In a small-scale study of women with previously
diagnosed mood disorders, Johns Hopkins researchers
report that lower levels of the hormone
allopregnanolone in the second trimester of
pregnancy were associated with an increased chance
of developing postpartum depression in women already
known to be at risk for the disorder.
In a report on the study the researchers say the
findings could lead to diagnostic markers and
preventive strategies for the condition, which
strikes an estimated 15 to 20 percent of American
women who give birth.
The researchers caution that theirs was an
observational study in women already diagnosed with
a mood disorder and/or taking antidepressants or
mood stabilizers, and does not establish cause and
effect between the progesterone metabolite and
postpartum depression. But it does, they say, add to
evidence that hormonal disruptions during pregnancy
point to opportunities for intervention.
Infants of women with the disorder may be neglected
and have trouble eating, sleeping and developing
normally, and an estimated 20 percent of postpartum
maternal deaths are thought to be due to suicide,
according to the National Institute of Mental
“Many earlier studies haven’t shown postpartum
depression to be tied to actual levels of pregnancy
hormones, but rather to an individual’s
vulnerability to fluctuations in these hormones, and
they didn’t identify any concrete way to tell
whether a woman would develop postpartum
depression,” says Lauren M. Osborne, M.D., assistant
director of the Johns Hopkins Women’s Mood Disorders
Center and assistant professor of psychiatry and
behavioral sciences at the Johns Hopkins University
School of Medicine.
“For our study, we looked at a high-risk population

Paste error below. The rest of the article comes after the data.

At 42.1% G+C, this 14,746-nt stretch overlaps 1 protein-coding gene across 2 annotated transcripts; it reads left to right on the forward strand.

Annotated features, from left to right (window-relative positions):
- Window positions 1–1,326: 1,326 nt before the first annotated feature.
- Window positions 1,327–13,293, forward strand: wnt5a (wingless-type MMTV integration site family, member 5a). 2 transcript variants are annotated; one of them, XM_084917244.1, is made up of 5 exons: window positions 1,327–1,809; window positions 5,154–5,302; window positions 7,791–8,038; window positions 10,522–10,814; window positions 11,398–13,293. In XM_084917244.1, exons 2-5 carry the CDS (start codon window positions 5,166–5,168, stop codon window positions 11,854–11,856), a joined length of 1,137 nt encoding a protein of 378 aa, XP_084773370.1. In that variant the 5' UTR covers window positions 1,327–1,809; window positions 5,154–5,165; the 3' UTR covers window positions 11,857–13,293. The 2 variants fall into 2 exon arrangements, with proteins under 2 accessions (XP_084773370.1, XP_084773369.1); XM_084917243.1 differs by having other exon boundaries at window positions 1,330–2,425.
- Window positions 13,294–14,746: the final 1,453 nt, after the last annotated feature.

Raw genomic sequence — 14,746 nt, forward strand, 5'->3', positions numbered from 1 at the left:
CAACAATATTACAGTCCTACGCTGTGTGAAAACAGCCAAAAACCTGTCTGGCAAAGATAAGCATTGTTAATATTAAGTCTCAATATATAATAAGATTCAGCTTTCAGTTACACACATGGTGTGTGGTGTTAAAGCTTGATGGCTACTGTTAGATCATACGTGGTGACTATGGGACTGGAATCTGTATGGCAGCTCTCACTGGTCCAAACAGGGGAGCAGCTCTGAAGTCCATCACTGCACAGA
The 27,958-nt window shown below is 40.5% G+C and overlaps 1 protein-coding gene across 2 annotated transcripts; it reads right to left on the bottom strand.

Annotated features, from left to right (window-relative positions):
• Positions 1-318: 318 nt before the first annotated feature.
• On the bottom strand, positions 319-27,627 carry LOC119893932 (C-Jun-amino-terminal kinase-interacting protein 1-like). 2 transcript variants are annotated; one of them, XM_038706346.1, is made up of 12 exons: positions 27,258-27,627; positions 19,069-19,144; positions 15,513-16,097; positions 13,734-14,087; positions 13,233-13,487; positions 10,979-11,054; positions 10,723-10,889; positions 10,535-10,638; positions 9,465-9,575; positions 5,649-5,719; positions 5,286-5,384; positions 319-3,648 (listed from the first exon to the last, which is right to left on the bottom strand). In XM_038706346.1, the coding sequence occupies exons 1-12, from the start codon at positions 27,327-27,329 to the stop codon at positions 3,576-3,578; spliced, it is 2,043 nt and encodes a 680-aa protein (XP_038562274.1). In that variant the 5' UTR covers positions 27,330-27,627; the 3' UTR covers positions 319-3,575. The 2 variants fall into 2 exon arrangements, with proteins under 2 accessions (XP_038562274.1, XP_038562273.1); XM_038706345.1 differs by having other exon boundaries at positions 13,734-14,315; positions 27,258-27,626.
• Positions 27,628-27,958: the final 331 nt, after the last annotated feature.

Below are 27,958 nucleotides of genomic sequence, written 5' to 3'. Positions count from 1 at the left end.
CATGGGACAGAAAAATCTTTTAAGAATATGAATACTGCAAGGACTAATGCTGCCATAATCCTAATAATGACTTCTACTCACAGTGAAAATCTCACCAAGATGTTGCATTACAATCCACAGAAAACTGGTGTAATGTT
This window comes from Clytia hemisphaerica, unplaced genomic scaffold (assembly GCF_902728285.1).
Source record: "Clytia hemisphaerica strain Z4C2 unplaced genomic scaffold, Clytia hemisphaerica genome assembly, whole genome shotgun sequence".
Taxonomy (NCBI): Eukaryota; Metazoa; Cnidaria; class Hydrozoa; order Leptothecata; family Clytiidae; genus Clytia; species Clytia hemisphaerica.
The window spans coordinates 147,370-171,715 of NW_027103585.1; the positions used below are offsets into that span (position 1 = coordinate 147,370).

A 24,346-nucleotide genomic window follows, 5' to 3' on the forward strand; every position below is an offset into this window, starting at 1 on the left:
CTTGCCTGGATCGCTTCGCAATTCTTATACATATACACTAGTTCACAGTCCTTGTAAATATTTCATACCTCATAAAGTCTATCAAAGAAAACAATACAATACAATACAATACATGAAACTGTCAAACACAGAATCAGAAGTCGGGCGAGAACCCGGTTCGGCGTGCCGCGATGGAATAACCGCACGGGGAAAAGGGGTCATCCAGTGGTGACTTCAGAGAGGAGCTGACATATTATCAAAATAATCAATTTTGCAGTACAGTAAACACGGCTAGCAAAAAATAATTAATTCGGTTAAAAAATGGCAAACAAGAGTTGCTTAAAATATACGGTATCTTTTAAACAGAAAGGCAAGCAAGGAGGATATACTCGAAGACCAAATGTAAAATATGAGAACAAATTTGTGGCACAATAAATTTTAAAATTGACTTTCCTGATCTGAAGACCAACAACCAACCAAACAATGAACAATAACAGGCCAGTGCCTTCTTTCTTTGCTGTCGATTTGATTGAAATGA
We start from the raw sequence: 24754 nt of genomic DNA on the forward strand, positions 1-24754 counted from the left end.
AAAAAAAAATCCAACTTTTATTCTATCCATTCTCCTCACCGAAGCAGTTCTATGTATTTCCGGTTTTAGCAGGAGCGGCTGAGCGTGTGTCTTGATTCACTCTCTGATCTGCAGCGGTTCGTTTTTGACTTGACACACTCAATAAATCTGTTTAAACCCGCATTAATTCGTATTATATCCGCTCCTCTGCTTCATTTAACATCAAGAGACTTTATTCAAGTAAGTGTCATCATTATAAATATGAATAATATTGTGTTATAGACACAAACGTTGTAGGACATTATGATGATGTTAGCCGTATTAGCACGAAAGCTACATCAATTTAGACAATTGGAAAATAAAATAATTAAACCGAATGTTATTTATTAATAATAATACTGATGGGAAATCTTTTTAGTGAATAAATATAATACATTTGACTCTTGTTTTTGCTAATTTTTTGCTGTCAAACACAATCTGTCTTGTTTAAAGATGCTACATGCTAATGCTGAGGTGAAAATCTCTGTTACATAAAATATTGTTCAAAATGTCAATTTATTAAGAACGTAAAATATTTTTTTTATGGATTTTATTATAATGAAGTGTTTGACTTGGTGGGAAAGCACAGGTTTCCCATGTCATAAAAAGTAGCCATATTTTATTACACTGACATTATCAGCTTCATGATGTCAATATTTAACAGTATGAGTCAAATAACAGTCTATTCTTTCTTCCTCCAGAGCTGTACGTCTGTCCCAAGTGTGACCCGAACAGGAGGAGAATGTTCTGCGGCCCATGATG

of women already diagnosed with mood disorders and
asked what might be making them more susceptible.”
For the study, 60 pregnant women between the ages of
18 and 45 were recruited by investigators at study
sites at The Johns Hopkins University and the
University of North Carolina at Chapel Hill.
About 70 percent were white and 21.5 percent were
All women had been previously diagnosed with a mood
disorder, such as major depression or bipolar
Almost a third had been previously hospitalized due
to complications from their mood disorder, and 73
percent had more than one mental illness.
During the study, 76 percent of the participants
used psychiatric medications, including
antidepressants or mood stabilizers, and about 75
percent of the participants were depressed at some
point during the investigation, either during the
pregnancy or shortly thereafter.
During the second trimester (about 20 weeks
pregnant) and the third trimester (about 34 weeks
pregnant), each participant took a mood test and
gave 40 milliliters of blood.
Forty participants participated in the
second-trimester data collection, and 19 of these
women, or 47.5 percent, developed postpartum
depression at one or three months postpartum.
The participants were assessed and diagnosed by a
clinician using criteria from the Diagnostic and
Statistical Manual of Mental Disorders, version IV
for a major depressive episode.
Of the 58 women who participated in the
third-trimester data collection, 25 of those women,
or 43.1 percent, developed postpartum depression.
Thirty-eight women participated in both trimester
Using the blood samples, the researchers measured
the blood levels of progesterone and
allopregnanolone, a byproduct made from the
breakdown of progesterone and known for its calming,
The researchers found no relationship between
progesterone levels in the second or third
trimesters and the likelihood of developing
They also found no link between the third-trimester
levels of allopregnanolone and postpartum
However, they did notice a link between postpartum